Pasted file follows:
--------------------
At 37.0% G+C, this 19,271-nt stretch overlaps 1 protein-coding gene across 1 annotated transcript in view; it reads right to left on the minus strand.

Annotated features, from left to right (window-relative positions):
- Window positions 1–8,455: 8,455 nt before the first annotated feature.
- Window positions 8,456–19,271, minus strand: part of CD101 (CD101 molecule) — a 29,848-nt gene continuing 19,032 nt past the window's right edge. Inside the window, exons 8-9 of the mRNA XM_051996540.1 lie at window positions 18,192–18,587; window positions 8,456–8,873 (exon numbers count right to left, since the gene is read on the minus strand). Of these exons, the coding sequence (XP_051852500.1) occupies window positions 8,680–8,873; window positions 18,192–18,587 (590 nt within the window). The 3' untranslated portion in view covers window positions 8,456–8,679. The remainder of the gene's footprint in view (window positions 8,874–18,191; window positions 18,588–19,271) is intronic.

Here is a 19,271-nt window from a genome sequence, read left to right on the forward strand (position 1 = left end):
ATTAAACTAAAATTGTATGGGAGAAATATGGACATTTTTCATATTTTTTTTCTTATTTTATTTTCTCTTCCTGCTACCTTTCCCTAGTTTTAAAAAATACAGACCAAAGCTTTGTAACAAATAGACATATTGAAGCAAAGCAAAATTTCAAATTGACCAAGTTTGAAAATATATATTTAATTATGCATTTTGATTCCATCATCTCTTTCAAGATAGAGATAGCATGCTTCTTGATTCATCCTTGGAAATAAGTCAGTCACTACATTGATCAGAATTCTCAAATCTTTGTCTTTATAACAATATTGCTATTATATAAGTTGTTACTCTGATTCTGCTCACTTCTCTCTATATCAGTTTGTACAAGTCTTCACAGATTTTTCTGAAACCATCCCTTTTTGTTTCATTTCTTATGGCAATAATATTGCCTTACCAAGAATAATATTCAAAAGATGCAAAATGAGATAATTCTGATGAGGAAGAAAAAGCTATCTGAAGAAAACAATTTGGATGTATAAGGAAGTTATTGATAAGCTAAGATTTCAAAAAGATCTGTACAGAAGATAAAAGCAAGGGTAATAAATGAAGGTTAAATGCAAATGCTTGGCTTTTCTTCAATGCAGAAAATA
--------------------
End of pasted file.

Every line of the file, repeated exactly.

At 37.0% G+C, this 19,271-nt stretch overlaps 1 protein-coding gene across 1 annotated transcript in view; it reads right to left on the minus strand.

Annotated features, from left to right (window-relative positions):
- Window positions 1–8,455: 8,455 nt before the first annotated feature.
- Window positions 8,456–19,271, minus strand: part of CD101 (CD101 molecule) — a 29,848-nt gene continuing 19,032 nt past the window's right edge. Inside the window, exons 8-9 of the mRNA XM_051996540.1 lie at window positions 18,192–18,587; window positions 8,456–8,873 (exon numbers count right to left, since the gene is read on the minus strand). Of these exons, the coding sequence (XP_051852500.1) occupies window positions 8,680–8,873; window positions 18,192–18,587 (590 nt within the window). The 3' untranslated portion in view covers window positions 8,456–8,679. The remainder of the gene's footprint in view (window positions 8,874–18,191; window positions 18,588–19,271) is intronic.

Here is a 19,271-nt window from a genome sequence, read left to right on the forward strand (position 1 = left end):
ATTAAACTAAAATTGTATGGGAGAAATATGGACATTTTTCATATTTTTTTTCTTATTTTATTTTCTCTTCCTGCTACCTTTCCCTAGTTTTAAAAAATACAGACCAAAGCTTTGTAACAAATAGACATATTGAAGCAAAGCAAAATTTCAAATTGACCAAGTTTGAAAATATATATTTAATTATGCATTTTGATTCCATCATCTCTTTCAAGATAGAGATAGCATGCTTCTTGATTCATCCTTGGAAATAAGTCAGTCACTACATTGATCAGAATTCTCAAATCTTTGTCTTTATAACAATATTGCTATTATATAAGTTGTTACTCTGATTCTGCTCACTTCTCTCTATATCAGTTTGTACAAGTCTTCACAGATTTTTCTGAAACCATCCCTTTTTGTTTCATTTCTTATGGCAATAATATTGCCTTACCAAGAATAATATTCAAAAGATGCAAAATGAGATAATTCTGATGAGGAAGAAAAAGCTATCTGAAGAAAACAATTTGGATGTATAAGGAAGTTATTGATAAGCTAAGATTTCAAAAAGATCTGTACAGAAGATAAAAGCAAGGGTAATAAATGAAGGTTAAATGCAAATGCTTGGCTTTTCTTCAATGCAGAAAATA